The Whip

13199348_10209653826172303_1657692534_oGraphic by Daniella Mazzio

By Hampton Cade, Guest Writer

If I had to describe my state of being in early 2011 Hagerstown, Maryland I would use the words: ennui, promiscuity, and debauchery. This was a place where dreams quivered under the weight of substance abuse and high cholesterol, too miserable to make a sound or announce its presence.

I had just turned 21 and decided my only purpose was to attempt to undo all the work my parents had done investing in my life. If I didn’t spend the night going on a bender, driving my car drunk, losing my car, and waking up in someone else’s home I considered it mediocre at best.

It was difficult to get interested in anything other than human flesh and depressants.

2011 was a time I didn’t do much of anything. It was a time where, despite all the things, I felt practically nothing. But, I also did theatre. And a lot of theatre.

It was strange being so flippant about life yet ready to put on a smile (that wasn’t alcohol induced) and get up on a stage. Perhaps it had something to do with the portal that theatre offered me to a different world, a world that was all encompassing and not just virtual. I played my share of video games, watched a lot of movies, but nothing held me like theatre did. Theatre made me feel like something other than my apathetic self. It made me feel like giving a shit.

The problem was I didn’t much care for any of the material theatres were doing. I was caught between my love for expressing myself on stage and the fear that nothing came from my work. After all, I had been feeling next to nothing for so long.

Strange then that it was David Dull who introduced me to one of the most compelling pieces of theatre I had ever come across. Dull was the sort of man who, in his 25 years of directing, spent most of his time with Noel Coward wannabes, musical renditions of shows that didn’t need renditions, and plays about southern Christmas pageants. He almost always had some form of food in his hand to gesticulate with. Dull almost always forgot it was in his hand until he hit a bump in his thought, took a bite of whatever it was, and then resumed his direction.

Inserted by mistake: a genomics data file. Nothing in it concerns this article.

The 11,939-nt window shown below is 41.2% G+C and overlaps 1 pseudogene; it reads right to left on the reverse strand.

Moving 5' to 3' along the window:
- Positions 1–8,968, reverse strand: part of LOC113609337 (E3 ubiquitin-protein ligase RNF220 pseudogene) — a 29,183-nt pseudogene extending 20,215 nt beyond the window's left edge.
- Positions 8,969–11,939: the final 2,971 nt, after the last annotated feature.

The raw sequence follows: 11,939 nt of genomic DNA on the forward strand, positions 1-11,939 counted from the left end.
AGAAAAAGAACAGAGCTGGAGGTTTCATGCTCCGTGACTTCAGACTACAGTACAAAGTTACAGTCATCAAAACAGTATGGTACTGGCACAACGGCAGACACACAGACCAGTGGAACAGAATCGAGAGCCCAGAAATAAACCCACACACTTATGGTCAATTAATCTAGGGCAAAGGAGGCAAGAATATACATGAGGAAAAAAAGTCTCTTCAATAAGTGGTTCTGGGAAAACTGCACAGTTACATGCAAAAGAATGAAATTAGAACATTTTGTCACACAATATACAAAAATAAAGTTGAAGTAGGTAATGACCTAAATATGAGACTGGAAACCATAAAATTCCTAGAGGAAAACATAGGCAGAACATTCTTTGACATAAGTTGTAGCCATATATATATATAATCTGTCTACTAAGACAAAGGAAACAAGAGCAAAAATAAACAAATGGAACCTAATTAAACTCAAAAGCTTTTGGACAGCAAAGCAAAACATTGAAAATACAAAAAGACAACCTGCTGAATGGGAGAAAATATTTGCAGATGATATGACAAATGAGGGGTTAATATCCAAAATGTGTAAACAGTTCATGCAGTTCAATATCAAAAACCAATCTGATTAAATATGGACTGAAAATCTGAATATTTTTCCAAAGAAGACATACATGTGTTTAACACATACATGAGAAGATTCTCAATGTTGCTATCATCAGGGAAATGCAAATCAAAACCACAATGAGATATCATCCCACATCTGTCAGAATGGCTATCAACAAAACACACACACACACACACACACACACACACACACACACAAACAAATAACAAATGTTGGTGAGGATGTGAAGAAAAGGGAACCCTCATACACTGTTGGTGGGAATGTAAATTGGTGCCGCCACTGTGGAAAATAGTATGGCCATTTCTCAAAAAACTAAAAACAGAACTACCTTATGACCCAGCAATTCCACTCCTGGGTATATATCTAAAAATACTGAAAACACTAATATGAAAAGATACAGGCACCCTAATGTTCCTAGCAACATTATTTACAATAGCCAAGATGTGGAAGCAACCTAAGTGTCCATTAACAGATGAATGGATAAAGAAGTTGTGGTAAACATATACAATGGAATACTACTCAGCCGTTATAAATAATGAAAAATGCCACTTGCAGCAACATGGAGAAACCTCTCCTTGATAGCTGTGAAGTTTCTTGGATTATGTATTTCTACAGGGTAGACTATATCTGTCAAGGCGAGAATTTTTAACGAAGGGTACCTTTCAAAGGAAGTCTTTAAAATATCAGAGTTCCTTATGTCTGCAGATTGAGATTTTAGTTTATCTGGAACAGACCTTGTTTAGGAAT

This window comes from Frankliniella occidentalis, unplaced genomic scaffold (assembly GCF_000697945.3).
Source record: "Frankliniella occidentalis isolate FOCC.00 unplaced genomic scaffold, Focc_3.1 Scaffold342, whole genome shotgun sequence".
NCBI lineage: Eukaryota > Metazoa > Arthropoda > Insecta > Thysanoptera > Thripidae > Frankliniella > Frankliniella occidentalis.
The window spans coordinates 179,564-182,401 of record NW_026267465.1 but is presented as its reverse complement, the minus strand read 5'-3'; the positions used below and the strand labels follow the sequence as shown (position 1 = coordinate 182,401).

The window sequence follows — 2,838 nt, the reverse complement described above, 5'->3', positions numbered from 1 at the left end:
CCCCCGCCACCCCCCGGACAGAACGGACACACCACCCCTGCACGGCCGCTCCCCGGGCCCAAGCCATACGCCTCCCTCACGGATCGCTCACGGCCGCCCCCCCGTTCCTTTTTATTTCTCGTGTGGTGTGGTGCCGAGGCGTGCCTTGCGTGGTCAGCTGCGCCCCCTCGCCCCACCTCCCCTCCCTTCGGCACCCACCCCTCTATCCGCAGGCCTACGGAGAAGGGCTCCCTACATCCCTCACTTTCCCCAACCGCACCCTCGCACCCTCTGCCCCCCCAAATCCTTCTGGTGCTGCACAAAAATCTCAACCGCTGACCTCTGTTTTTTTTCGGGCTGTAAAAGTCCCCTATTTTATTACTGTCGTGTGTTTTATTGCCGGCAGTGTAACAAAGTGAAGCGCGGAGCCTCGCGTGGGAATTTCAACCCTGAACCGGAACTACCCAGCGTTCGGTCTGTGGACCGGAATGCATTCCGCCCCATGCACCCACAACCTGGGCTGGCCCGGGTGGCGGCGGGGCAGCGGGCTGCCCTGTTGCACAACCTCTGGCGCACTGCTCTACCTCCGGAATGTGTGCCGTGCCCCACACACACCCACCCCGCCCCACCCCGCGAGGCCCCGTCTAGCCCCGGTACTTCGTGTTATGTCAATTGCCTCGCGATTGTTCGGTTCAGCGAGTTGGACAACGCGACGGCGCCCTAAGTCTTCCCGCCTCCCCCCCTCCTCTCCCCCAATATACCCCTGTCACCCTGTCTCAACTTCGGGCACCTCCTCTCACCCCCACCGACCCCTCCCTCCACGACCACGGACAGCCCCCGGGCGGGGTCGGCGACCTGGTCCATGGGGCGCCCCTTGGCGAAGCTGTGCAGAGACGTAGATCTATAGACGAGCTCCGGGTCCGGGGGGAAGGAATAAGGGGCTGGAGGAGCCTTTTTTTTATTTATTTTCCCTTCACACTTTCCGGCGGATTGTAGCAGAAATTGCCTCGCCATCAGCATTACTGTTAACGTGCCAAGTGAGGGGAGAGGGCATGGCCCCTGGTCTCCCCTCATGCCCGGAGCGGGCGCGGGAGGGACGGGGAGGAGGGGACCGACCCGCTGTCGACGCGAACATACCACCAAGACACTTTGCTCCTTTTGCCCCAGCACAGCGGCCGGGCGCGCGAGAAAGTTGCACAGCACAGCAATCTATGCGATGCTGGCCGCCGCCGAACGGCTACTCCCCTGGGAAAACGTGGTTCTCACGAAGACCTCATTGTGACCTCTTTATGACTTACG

This was the man who proposed to direct the play Marat/Sade by Peter Weiss. Marat/Sade is anything but your general please-the-small-community-you-live-in play. It in is an insane asylum. It is a play post French Revolution. It is a play about pain, suffering, and murder. It is a play that made most of Dull’s staff nervous to be a part of.

When the cast list came out and I saw I would be playing the role of the Marquis de Sade, I thought to myself, finally, a chance do something with stakes. After all, Sade is infamous for creating sadism, and though I wasn’t so sure how it would be used in the play, I knew that I must be the one who pushed the violence. I was thrilled not just because the show appealed to me but because it was a lot of lines. I was shallow, an actor. I didn’t think twice about what the subject matter was, or what kind of trials it would put me through, I was interested in making my name. To be honest, I didn’t even finish reading the script before the first rehearsal. It was incredibly long, and I didn’t have the kind of time to devote to reading everyone else’s lines.

With this mindset, I entered into the first week of rehearsals.

When I first met Melissa Pugh I had no idea she would be a key to my artistic awakening. I also was unaware that she was the Charlotte Corday to my Marquis de Sade. I remember her eyes the best. She had a look that penetrated me. I remember thinking if I could ever look at someone the way Melissa did then I would truly see them. After all the pleasures and comforts, just her look was enough to make me feel something. And that was the start.

When Dull introduced us he said, “Hampton, this is the girl who will be flogging you.” A look of terror crossed her face and she said, “Like flogging flogging? Whipping?” To which he laughed and said, “As hard as we possibly can.”

A large amount of conversation during the first two weeks of rehearsal were how exactly we were going to do the whipping. It appeared that even though Dull wanted to have us pummel one another, he was at least knowledgeable that he couldn’t do it unless we consented. Melissa asked if we could potentially miss me and only whip behind me, leaving it up to me to act the pain. Our fight choreographer, Ben Buhrman was more interested in training Melissa to hit me gently on every other lash. After all, it was up to me to act the pain.